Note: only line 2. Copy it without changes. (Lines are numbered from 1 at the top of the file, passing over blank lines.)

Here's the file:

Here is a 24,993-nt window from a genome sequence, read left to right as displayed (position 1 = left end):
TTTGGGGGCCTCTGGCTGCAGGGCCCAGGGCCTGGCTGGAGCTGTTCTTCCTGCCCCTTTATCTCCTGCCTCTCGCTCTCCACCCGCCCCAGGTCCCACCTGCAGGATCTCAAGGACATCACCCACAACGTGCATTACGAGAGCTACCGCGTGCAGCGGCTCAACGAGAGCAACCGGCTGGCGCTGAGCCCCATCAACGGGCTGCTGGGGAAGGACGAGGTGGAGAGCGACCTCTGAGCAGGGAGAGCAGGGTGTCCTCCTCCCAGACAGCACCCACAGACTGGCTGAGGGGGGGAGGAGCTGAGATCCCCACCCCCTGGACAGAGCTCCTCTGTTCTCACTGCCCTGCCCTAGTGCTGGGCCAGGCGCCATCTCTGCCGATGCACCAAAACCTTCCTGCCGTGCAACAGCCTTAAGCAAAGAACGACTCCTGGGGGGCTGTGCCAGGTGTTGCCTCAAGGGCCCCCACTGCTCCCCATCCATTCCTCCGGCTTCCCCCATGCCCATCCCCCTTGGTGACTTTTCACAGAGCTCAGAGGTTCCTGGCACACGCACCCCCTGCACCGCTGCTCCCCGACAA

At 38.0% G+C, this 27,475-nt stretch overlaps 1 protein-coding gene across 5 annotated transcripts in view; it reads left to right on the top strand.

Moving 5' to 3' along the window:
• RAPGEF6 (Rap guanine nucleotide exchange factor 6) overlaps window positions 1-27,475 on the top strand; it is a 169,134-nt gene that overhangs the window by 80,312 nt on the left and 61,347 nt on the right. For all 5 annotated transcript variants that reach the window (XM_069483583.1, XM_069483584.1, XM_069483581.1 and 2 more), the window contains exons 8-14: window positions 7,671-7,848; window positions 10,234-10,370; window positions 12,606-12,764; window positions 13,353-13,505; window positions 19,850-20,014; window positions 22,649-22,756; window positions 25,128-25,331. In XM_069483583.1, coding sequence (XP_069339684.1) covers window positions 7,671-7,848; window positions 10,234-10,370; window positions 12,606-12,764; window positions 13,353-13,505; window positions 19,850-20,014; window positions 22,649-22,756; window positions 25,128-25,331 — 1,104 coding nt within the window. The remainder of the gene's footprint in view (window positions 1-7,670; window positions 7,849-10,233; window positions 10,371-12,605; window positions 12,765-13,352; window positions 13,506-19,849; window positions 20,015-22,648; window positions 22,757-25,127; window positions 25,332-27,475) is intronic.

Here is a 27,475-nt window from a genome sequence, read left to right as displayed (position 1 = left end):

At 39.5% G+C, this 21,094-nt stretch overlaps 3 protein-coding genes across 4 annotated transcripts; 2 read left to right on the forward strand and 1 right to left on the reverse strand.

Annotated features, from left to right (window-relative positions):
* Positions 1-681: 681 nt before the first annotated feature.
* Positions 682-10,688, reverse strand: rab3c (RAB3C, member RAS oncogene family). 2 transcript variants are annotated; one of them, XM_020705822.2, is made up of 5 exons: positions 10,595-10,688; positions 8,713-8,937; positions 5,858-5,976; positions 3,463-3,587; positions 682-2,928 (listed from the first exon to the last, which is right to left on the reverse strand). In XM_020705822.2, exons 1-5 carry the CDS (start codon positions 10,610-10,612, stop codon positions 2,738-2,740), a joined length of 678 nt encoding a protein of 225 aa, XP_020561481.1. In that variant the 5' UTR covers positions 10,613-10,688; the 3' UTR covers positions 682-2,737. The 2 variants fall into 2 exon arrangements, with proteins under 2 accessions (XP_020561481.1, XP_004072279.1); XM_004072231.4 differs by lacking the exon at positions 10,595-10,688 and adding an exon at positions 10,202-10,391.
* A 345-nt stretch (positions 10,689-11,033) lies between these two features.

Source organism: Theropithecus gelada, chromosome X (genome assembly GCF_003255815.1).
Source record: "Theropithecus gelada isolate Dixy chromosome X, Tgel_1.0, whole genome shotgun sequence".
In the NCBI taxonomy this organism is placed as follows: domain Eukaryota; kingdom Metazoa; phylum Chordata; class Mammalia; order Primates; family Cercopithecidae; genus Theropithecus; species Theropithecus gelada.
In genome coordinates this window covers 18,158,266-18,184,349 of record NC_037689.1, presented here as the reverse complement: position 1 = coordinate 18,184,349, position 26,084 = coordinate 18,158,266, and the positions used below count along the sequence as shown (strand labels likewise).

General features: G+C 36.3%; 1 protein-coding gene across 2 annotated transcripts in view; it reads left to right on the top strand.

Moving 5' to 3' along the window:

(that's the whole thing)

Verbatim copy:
TTTGGGGGCCTCTGGCTGCAGGGCCCAGGGCCTGGCTGGAGCTGTTCTTCCTGCCCCTTTATCTCCTGCCTCTCGCTCTCCACCCGCCCCAGGTCCCACCTGCAGGATCTCAAGGACATCACCCACAACGTGCATTACGAGAGCTACCGCGTGCAGCGGCTCAACGAGAGCAACCGGCTGGCGCTGAGCCCCATCAACGGGCTGCTGGGGAAGGACGAGGTGGAGAGCGACCTCTGAGCAGGGAGAGCAGGGTGTCCTCCTCCCAGACAGCACCCACAGACTGGCTGAGGGGGGGAGGAGCTGAGATCCCCACCCCCTGGACAGAGCTCCTCTGTTCTCACTGCCCTGCCCTAGTGCTGGGCCAGGCGCCATCTCTGCCGATGCACCAAAACCTTCCTGCCGTGCAACAGCCTTAAGCAAAGAACGACTCCTGGGGGGCTGTGCCAGGTGTTGCCTCAAGGGCCCCCACTGCTCCCCATCCATTCCTCCGGCTTCCCCCATGCCCATCCCCCTTGGTGACTTTTCACAGAGCTCAGAGGTTCCTGGCACACGCACCCCCTGCACCGCTGCTCCCCGACAA